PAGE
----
H #1: Post from Tees bit on the side

On our recent study trip to London one topic kept recurring – Personality. It’s not a new topic of discussion for those looking to get into industry but it seems to be ever more relevant. We often quote the industry adage ‘It’s 80% Personality, 20% Portfolio’ and given the experiences of the recent trip there’s no need to stop. Over the next few posts we’ll distill some of the insights which mean that whilst work will get you noticed, behaviour and attitude will get you the gig.

H is for HUNGER.
Drive. Desire. Ambition. Call it what you will, it’s the single biggest factor in your future success and happiness. If it’s not there and you can’t find it then do something else.

Hunger gives you grit
At 4 Designers Dave Palmer, co-founder and Creative Director at LOVE, talked about getting into industry and the determination needed to work through tough times, knock backs and uninspiring workplaces. Experiences which were fundamental in building his knowledge and motivation to found LOVE.


It didn’t take Ex-Teessider and YCN award winner, Ant Jumratsilpa, 820 days but she estimates sending out over 100 CV’s when she first moved to London. From this she got a few appointments to show her portfolio, one of which was at Carter Wong. They liked her work but had no vacancies. It took her a while to land the first placement, but she’s now working at The Creative Corporation (They’ve just finished the latest Jimmy Page album cover). The truth is there’s a lot that can get in the way of your dream job – companies are not always hiring, you may not be right for the company or they may not be right for you. It’s your hunger that gets you through.

And once you’re working… the business side of design is hard work. Dave Palmer from LOVE explained why:


Hunger to learn
Phil Carter’s talk at 4 designers explored this topic through the things he does outside of client work. We’ll look at some specific examples in a future post, but for now take-away his overall message ‘Design is not a job, it’s an addiction.’


A useful aspect to meeting young designers was that we were able to discuss very recent routes into industry. Ollie Evill, a designer at SapientNitro, discussed his transition from University to industry. He reflected on his third year at University being his most valuable because he had changed his attitude and was hungry to learn. He described ‘pestering tutors’ with questions, exploring new processes and technologies and learning coding. That he was able to demonstrate a questioning, learning attitude in his portfolio (see his SK Black project) became a big reason he landed the opportunities he did. But it doesn’t stop there. When you get to industry you must remain eager and keen to learn, Dev Morgan, Studio Lead at ustwo, talked to students about that mindset being important from day one. Designers at ustwo must be able to work collaboratively, be open to learning and feed into the development of the entire studio. He thinks it’s about people who ‘don’t see distinctions between tasks’ and are able to do what needs to be done. Rob Varney, Design Director at Foolproof, echoed these ideas discussing the need for designers to not live in their own ‘zone’ and championing ‘looking over people’s shoulders.’ He said ‘you’ve got to get up from your chair and see what others are doing!’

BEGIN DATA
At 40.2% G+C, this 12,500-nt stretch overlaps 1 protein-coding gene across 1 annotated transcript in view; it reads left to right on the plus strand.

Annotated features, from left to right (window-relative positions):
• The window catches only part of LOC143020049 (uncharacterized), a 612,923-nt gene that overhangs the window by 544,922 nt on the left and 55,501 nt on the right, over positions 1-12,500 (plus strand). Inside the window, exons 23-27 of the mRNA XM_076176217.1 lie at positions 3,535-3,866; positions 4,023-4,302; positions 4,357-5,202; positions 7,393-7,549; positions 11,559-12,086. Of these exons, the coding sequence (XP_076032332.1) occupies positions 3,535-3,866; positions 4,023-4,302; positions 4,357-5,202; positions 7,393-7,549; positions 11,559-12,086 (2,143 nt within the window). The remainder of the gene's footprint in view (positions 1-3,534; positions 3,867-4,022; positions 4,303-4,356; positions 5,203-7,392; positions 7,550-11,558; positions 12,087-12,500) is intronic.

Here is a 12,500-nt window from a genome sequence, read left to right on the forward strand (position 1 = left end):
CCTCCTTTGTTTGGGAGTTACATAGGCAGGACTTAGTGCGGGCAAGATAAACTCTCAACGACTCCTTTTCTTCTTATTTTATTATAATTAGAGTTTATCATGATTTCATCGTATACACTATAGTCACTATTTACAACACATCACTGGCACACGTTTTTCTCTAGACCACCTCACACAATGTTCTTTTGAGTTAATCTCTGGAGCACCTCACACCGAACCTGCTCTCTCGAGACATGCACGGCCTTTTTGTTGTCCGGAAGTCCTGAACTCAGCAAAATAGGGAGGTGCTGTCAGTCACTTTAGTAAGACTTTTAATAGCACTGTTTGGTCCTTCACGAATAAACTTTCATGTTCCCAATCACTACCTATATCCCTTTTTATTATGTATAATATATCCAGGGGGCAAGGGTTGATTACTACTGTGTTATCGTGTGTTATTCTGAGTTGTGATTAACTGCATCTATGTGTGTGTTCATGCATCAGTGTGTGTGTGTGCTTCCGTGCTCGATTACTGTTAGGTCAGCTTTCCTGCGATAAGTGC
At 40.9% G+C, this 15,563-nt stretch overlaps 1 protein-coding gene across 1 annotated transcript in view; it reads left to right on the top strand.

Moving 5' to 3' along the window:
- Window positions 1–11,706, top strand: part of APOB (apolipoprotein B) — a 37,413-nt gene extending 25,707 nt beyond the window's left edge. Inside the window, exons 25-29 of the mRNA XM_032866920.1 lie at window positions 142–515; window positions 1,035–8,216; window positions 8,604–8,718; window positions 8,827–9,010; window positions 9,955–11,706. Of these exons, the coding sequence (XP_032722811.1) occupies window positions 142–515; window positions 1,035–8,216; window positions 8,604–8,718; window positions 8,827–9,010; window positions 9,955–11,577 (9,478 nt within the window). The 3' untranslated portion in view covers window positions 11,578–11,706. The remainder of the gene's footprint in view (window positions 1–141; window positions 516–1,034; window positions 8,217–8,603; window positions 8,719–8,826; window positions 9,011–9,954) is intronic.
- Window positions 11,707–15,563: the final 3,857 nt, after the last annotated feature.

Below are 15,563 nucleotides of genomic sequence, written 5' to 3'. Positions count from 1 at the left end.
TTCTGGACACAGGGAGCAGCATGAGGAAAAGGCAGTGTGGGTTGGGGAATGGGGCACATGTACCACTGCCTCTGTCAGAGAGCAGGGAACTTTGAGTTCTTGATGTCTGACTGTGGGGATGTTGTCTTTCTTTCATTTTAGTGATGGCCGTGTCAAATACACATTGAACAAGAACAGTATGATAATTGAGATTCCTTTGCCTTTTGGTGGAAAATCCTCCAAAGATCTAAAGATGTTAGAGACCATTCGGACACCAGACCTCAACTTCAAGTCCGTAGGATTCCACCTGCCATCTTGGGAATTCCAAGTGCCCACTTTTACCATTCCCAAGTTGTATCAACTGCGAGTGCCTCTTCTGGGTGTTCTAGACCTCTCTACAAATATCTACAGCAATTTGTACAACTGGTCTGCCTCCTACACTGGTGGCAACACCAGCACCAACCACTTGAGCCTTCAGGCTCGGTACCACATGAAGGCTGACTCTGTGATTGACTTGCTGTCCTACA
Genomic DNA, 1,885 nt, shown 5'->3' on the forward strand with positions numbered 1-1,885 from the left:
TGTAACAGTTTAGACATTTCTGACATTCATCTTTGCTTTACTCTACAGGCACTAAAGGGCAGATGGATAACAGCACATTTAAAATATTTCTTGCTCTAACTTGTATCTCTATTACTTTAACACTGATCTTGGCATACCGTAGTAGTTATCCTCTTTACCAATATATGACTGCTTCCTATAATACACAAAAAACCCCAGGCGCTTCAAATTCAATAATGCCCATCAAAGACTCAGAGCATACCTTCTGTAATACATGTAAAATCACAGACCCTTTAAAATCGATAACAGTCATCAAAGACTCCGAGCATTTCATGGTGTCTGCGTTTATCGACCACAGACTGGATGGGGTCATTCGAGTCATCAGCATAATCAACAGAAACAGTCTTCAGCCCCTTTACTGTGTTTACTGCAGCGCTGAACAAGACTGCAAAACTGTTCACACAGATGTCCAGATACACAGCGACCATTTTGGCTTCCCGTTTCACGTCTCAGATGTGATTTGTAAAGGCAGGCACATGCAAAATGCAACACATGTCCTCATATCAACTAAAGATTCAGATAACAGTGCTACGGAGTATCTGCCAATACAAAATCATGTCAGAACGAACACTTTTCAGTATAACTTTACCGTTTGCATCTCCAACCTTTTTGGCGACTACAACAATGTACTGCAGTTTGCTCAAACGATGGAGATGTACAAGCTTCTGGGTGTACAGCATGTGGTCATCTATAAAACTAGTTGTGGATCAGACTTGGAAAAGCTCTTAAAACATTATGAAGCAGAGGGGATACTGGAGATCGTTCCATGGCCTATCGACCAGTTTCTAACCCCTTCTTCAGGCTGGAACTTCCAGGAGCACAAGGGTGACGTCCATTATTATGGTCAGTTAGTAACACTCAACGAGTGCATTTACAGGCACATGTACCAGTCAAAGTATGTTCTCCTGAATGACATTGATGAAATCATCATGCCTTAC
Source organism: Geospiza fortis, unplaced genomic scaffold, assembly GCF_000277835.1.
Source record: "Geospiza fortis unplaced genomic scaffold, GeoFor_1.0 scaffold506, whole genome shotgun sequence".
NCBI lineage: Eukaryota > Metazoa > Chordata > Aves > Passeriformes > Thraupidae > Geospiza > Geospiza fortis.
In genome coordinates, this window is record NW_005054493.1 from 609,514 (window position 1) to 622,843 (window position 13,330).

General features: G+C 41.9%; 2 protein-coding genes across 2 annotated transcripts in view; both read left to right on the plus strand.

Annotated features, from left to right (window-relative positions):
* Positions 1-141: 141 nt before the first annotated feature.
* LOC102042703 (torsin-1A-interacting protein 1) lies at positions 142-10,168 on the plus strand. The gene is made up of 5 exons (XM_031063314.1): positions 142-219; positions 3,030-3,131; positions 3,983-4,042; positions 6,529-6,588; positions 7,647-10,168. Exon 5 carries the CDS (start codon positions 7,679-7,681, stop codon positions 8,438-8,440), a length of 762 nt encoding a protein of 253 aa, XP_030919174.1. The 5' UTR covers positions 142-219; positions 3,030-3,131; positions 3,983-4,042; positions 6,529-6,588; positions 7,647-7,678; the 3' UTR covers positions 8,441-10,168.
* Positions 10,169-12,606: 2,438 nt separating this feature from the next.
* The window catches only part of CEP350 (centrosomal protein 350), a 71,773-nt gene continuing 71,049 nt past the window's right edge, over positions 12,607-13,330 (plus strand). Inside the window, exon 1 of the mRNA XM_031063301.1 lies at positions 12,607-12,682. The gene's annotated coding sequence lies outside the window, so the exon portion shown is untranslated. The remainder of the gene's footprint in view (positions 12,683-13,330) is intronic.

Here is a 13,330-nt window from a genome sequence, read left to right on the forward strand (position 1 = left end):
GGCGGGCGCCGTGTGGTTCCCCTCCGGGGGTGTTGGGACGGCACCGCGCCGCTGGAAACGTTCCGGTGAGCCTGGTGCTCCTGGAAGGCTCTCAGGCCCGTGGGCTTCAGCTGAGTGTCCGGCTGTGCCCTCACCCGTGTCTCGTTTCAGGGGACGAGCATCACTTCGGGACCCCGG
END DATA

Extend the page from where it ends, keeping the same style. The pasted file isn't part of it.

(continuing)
Hunger makes you hunt
Ollie at SapientNitro commented that ‘you always need to be spotting opportunities’ in relation to how he found his first internship. After Uni he had taken some time to travel through Europe, finishing up in London for 10 days. Whilst in London he sent out CV’s to target companies and ended up being invited to a couple of interviews. He was offered an internship which meant he had to delay his flight by 3 months. Over a year and half later and I guess that he’s now cancelled the flight home.

Those that actively create opportunities will do the best. As mentioned in an earlier post the routes into industry are rich and varied. The advice from Dev Morgan at ustwo was ‘get in the room with people’ – this can happen at networking events, exhibitions, launches, cultural events, in the pub and even on study trips. Our own Jennifer Crewdson who now works at SapientNitro landed her break by being an active part of the D&AD New Blood exhibition. It’s clear that you can increase your chances of being in the right place at the right time through research and planning. If you can’t physically get in the room with people then be in their digital space. Jobs/opportunities are often posted on twitter, following the right people and managing your twitter feed keeps you in the know and means you can immediately pounce on opportunities when they come up. Bottom line you must actively hunt for opportunities to brush shoulders with people who matter.

So, who matters? Obviously your Nan, Dad or Aunty Flo matter, but unless you come from a family of designers they won’t be offering you a job. Some companies may have a recruitment contact or HR team and set ways to apply for internships etc. posted on their websites. For some opportunities you may have to get more creative – there’s no set rules on being noticed! Try to identify specific people. The Creative Director may not the best person to contact unless the company is quite small. Dave Palmer suggested trying to email a middleweight designer who can bring you to the attention of decision makers. Creative Directors and senior roles are often just too busy to notice – it’s nothing personal. If you want to get noticed you need to be exceptional; Dave Palmer from LOVE kindly asks that graduates stop sending him packets of Lovehearts.

Just one more thing…
With all this hunger you’d be forgiven for thinking that it’s dog eat dog and according to this tongue-in-cheek comment from Chris at LOVE you’d be right:


In the next post we’ll look at why this is not absolutely true…

from Tees bit on the side